Saturday, November 20, 2010

Alas, Cartoon Physics Are Not the Law in the Federal Courts!

The following links to Fuentes v. Perskie, an employment discrimination case:

Under the principle of cartoon physics, the standard laws of physics apply unless it is funnier otherwise.

In employment discrimination cases, the federal courts have basically said to employers, "Not so fast and loose with reason and common sense."

In Fuentes v. Perskie, the Third Circuit Court of Appeals stated that if an employer's stated reasons for a job action are "not worthy of credence," those reasons are, as a matter of law, pretextual in nature.  In other words, if the employer's stated reason is nonsensical (funny though it may be!) the court assumes that some other reason -- a forbidden reason -- motivated the employer's job action.  The opinion in Fuentes is an express rejection of cartoon physics as it applies to Title VII employment discrimination cases.

Here's what the court said:

"To discredit the employer's proffered reason [for the adverse employment decision], however, the plaintiff [employee] cannot simply show that the employer's decision was wrong or mistaken, since the factual dispute at issue is whether discriminatory animus motivated the employer, not whether the employer is wise, shrewd, prudent, or competent. See Ezold, 983 F.2d at 531, 533; Villanueva v. Wellesley College, 930 F.2d 124, 131 (1st Cir.), cert. denied, 116 L. Ed. 2d 143, 112 S. Ct. 181 (1991). Rather, the non-moving plaintiff must demonstrate such weaknesses, implausibilities, inconsistencies, incoherencies, or contradictions in the employer's proffered legitimate reasons for its action that a reasonable factfinder could rationally find them "unworthy of credence," Ezold, 983 F.2d at 531, and hence infer "that the employer did not act for [the asserted] non-discriminatory reasons."*fn8 Josey v. John R. Hollingsworth Corp., 996 F.2d 632, 638 (3d Cir. 1993) (internal quotation omitted); see id. at 638 (holding that the proper inquiry is whether the plaintiff has proffered sufficient evidence of "inconsistencies and implausibilities in the employer's proffered reasons"); Ezold, 983 F.2d at 527 ("[A] plaintiff has the burden of casting doubt on an employer's articulated reasons for an employment decision." (internal quotations omitted)). While this standard places a difficult burden on the plaintiff, "it arises from an inherent tension between the goal of all discrimination law and our society's commitment to free decisionmaking by the private sector in economic affairs." Ezold, 983 F.2d at 531."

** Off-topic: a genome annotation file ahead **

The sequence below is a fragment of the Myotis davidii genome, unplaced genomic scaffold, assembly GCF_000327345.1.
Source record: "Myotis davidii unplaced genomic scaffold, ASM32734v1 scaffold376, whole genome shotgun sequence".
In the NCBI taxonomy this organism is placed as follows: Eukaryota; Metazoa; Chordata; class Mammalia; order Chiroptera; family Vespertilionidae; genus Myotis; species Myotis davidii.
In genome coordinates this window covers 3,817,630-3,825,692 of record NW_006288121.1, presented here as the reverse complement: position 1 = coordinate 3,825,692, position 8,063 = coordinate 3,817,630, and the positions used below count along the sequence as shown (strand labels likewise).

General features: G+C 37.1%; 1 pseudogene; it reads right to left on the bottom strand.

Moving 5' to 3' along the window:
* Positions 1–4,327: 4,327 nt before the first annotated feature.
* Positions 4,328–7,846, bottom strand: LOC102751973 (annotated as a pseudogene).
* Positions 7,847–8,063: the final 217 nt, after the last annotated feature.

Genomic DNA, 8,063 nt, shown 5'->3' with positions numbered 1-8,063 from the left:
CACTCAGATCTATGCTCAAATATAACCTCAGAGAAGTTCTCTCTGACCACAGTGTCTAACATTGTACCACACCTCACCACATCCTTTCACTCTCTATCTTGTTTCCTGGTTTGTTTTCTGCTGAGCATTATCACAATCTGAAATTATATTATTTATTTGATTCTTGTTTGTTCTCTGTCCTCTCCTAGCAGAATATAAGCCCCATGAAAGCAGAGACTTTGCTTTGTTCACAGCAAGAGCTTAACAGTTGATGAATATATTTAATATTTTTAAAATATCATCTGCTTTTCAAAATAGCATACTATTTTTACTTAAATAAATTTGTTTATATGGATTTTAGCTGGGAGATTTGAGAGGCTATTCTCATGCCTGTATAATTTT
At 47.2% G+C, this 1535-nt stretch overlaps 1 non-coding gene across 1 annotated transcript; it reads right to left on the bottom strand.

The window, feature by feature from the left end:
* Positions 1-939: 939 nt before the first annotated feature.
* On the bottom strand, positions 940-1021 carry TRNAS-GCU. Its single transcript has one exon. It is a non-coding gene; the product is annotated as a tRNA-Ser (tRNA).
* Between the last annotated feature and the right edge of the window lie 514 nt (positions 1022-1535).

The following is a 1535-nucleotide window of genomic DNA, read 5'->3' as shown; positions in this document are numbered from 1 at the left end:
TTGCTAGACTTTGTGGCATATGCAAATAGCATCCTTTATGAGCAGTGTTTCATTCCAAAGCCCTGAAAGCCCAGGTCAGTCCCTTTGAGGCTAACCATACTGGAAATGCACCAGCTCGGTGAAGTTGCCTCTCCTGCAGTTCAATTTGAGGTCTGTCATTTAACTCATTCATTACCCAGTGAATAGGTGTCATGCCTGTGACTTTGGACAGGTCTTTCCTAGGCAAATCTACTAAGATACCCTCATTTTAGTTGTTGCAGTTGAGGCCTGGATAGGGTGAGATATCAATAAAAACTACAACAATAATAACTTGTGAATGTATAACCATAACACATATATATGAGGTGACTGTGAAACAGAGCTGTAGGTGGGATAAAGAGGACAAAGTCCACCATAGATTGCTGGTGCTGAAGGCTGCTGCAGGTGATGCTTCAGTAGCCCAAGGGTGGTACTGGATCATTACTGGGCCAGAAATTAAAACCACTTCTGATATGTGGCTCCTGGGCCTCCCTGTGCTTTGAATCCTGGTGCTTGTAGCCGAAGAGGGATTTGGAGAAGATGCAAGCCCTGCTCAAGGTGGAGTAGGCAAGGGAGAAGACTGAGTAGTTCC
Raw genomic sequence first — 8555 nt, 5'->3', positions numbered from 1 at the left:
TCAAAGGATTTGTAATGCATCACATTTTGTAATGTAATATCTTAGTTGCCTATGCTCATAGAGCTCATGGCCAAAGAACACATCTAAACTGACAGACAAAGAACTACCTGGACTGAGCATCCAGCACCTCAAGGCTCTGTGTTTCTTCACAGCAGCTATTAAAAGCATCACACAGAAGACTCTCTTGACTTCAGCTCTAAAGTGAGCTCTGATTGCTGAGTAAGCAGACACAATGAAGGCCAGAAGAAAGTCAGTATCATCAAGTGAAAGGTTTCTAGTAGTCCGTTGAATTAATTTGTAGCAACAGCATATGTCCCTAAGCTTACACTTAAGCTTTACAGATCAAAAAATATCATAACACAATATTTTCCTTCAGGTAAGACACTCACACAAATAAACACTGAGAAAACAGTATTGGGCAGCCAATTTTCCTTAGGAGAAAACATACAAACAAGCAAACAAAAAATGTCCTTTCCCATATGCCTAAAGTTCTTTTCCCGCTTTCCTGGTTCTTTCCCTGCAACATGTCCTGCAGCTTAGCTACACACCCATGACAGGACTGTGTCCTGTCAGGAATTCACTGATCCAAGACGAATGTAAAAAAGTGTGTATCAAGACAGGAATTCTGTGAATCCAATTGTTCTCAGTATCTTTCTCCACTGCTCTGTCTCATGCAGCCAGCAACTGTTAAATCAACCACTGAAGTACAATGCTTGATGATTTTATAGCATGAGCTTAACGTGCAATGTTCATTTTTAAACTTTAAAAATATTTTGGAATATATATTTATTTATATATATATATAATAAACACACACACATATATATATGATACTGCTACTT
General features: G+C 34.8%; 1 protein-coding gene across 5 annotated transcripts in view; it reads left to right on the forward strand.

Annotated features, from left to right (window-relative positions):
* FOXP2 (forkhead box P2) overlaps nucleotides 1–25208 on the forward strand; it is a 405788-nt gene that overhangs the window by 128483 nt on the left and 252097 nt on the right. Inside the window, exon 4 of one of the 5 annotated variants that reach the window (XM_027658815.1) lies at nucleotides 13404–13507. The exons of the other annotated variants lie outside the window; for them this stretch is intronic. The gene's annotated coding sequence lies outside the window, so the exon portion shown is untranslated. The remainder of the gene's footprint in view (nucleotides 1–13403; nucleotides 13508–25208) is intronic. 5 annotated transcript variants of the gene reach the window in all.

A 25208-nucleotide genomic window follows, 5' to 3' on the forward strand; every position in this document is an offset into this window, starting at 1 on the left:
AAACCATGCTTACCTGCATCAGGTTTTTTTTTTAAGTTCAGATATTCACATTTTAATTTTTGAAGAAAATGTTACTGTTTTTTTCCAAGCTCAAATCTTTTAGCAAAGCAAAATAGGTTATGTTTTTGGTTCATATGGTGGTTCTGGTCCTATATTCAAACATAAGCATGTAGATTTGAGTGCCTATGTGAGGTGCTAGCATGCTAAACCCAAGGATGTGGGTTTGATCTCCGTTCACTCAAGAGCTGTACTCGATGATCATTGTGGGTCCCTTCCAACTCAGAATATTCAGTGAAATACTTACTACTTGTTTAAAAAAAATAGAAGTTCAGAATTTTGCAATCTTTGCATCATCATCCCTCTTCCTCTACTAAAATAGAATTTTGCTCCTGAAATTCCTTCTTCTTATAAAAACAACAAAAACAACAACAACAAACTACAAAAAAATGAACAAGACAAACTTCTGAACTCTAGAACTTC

Basically, the court is saying, "Mr. Employer, we don't care how uproariously funny your reasons for a job termination are -- and we have to admit that your reasons (namely, that the employee was permitted to acquire an exemplary performance record for the entire three year period he was, according to you, psychotic and potentially violent), yes, your reasons are some of the most creatively humorous since the dawn of pretext -- we will not accept your reasons for a job termination if those reasons are weak, implausible, inconsistent,  incoherent, or contradictory."  So much for cartoon physics in the Third Circuit!  Not a very funny bunch in the Third Circuit, I must say.

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